Definition of Technical Analysis

Technical Analysis is a method of estimating price movements by looking at historical data on the market. Price data is the type of data that is most widely used in the analysis process, although there are several other types of data that are also used in the analysis process such as volume and open interest in futures contracts.

What is Technical Analysis

In essence, when using any method of technical analysis is to return to the basic theory, which methodologically has proven effective for a certain period of time. After finding a suitable trading system, then you can find other techniques that can be combined with existing trading methods.

Almost all traders use technical analysis even though the amount is minimum. Even those who strongly refer to fundamental analysis will use or see the price chart before making a transaction.

At the very basic level of theory, charts help traders determine the ideal level to enter the market before making a transaction. Charts provide visual effects from historical data on price movements. Therefore, traders can look at the chart and find out whether they are buying at a reasonable price (based on historical price data in a particular market), have followed the trend, or may make transactions when the forex market moves sideways. In practice, a technicalist might override market fundamentals by busy looking at graphs and data tables.

Assume Technical Analysis:

Market fundamentals have been reflected in current market prices. So market fundamentals and other factors, such as differences of opinion, hope, fear, and market participants’ sentiments, need not be studied further.

History repeats itself and therefore the market moves in a predictable, or at least certain pattern. These patterns result from price movements, also called signals. The purpose of technical analysis is to get signals given by current market conditions by studying past signals.

Prices move in the form of trends. Technical analysts usually do not believe that price fluctuations move in unpredictable and random conditions. Prices can move in one of three directions, namely up, down, or sideways. When a trend is formed from existing market directions, it will usually continue for several periods.

Technical Analysis Component

Systems from technical analysis usually include price charts, volume charts, and several other mathematical methods of market patterns and behavior. Mathematical manipulation methods of various types of market data are used to determine the strength and resilience of certain trends. So technical analysts tend to use a variety of ways before making transactions rather than just relying on price charts to estimate future market values.

Price Chart:

Bar Chart Forms: There are many types of charts that show price movements, the most commonly used are bar charts. Each bar (bar) indicates price movements in a given period, one minute, one day, or one month. Price movements in the form of rods will make certain patterns in a period.

Candlestick forms: Like bar charts, candlestick patterns can be used to predict markets. Because the shape has color, candlesticks have more interesting visual effects and are easily analyzed than bar graphs.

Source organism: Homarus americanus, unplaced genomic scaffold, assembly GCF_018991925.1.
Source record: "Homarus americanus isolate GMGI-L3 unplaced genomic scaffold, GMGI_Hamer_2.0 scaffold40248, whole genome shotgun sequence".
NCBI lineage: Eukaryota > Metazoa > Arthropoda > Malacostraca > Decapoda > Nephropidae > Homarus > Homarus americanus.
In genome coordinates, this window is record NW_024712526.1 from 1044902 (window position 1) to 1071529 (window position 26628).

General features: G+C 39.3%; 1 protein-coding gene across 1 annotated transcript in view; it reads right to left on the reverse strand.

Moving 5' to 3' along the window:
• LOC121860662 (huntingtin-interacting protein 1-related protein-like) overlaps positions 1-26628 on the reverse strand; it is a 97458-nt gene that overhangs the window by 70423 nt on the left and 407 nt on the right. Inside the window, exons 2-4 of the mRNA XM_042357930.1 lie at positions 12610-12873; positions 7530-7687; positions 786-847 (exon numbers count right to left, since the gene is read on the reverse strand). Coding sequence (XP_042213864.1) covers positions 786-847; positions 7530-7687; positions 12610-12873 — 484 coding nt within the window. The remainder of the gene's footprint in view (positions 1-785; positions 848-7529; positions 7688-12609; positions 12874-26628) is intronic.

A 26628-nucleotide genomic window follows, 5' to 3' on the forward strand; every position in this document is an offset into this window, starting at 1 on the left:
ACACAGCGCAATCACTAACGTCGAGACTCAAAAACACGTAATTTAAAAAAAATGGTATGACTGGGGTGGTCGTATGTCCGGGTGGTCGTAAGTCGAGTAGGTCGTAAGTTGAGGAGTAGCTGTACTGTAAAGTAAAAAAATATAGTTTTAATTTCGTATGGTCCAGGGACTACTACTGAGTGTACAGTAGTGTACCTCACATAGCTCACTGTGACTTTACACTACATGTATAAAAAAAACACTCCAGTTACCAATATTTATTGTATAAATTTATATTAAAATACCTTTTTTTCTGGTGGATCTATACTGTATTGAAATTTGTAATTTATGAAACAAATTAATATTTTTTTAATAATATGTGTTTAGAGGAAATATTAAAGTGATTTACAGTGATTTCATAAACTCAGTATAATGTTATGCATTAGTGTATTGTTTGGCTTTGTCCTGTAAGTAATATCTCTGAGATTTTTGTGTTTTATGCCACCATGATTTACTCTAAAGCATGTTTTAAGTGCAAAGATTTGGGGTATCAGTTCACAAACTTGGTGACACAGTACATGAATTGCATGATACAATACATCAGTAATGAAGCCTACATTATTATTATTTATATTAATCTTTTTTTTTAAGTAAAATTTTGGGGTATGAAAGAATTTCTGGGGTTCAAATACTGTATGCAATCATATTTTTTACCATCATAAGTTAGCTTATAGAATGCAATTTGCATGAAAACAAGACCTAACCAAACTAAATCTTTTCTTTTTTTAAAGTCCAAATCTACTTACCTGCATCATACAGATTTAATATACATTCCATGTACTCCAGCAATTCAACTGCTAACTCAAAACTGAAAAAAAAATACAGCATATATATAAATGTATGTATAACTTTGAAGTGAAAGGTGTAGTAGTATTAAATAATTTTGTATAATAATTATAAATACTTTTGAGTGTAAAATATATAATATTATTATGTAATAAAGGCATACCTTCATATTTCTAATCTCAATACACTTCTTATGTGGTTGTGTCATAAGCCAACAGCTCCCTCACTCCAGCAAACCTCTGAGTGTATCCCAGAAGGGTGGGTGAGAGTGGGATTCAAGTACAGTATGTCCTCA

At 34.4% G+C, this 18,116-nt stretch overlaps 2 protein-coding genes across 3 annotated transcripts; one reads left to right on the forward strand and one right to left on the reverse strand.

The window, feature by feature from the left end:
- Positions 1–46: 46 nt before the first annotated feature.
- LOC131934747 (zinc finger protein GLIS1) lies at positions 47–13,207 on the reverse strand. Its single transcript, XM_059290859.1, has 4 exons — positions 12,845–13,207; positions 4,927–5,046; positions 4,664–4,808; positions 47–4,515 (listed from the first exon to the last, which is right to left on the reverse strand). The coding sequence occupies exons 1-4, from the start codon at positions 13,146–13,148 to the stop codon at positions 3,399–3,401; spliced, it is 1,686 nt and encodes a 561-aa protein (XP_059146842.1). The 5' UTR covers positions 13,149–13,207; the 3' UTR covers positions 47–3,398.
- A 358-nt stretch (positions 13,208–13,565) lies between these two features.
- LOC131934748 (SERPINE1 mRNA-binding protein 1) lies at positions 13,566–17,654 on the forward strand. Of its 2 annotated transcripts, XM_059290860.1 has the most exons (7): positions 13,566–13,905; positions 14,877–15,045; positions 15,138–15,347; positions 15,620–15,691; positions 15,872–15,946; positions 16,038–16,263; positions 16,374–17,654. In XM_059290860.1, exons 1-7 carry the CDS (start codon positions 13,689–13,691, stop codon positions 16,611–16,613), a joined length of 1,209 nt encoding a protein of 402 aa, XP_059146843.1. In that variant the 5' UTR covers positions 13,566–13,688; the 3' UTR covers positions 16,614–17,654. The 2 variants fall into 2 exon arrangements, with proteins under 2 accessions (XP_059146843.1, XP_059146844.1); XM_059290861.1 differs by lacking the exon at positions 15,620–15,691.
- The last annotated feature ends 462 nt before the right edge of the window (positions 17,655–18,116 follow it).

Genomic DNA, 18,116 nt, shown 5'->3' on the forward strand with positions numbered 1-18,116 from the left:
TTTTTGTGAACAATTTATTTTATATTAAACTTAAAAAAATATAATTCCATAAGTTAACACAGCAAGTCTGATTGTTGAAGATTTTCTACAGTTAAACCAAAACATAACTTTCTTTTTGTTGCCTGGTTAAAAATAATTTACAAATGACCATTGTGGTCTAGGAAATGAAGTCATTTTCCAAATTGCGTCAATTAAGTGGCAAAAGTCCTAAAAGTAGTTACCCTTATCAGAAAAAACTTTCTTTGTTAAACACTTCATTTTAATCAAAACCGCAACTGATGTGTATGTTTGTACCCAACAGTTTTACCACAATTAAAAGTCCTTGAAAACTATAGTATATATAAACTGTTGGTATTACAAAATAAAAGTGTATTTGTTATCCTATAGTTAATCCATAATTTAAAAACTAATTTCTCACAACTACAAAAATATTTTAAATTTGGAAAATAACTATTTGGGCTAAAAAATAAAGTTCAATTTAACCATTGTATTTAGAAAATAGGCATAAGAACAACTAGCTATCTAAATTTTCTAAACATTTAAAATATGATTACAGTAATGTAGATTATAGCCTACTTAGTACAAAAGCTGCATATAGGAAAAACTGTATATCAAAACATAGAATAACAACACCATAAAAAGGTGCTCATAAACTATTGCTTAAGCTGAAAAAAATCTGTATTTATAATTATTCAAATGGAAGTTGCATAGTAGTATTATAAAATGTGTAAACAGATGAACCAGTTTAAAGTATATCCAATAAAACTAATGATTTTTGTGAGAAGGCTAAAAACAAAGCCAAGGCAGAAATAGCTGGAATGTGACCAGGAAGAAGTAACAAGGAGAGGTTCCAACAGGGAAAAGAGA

Points & figure forms: Patterns in this form are actually the same as the patterns produced by bar charts, but points & figures do not use time scales to indicate certain days related to certain price movements.

Technical Indicator:

Trend Indicator is an indicator that can describe the price movement in one strong direction for the foreseeable future. The trend moves in 3 directions: up, down, and sideways. Trend indicators smooth the varying price data to create a composition of market direction. (example: Moving Average).

Market Strength Indicators: This indicator describes the intensity of market opinion related to a price by looking at the market position taken by various market participants. Volume or open interest is the basic ingredient for this indicator. Signals given are coincident or leading. (example: Volume).

Volatility Indicators: Volatility indicators are general terms used to describe the strength of a movement or measure of price fluctuations. Generally, changes in volatility tend to affect price changes. (example: Bollinger Band).

Cycle Indicator: Used to indicate a repetitive pattern of market movements, specifically for recurring events such as seasons, general elections and others. Many markets tend to move in a cycle pattern. Indicative

Support/Resistance Indicator: Support/Resistance describes the price level of repeated increases and decreases in certain upper and lower ranges. (example: pivot point).

Momentum Indicator: This indicator describes the speed of price movements in a certain period, also determines the strength or weakness of a trend. If there is extreme price movement with weak momentum, it is a signal from the end of the movement in that direction. (example: RSI, Stochastic, MACD).

Importance of Discipline

As with other aspects of trading, the use of technical analysis must be disciplined. Often a trader fails to make a transaction, buy or sell, when the price has reached a technical pattern that is identified as a signal to enter or exit the market.

A common mistake often made by traders is to expect prices to reverse direction to a losing position and liquidate too quickly a position that is experiencing profits. Therefore, high discipline is needed in the use of technical analysis.

Tentang Penulis

Nabilah Munif


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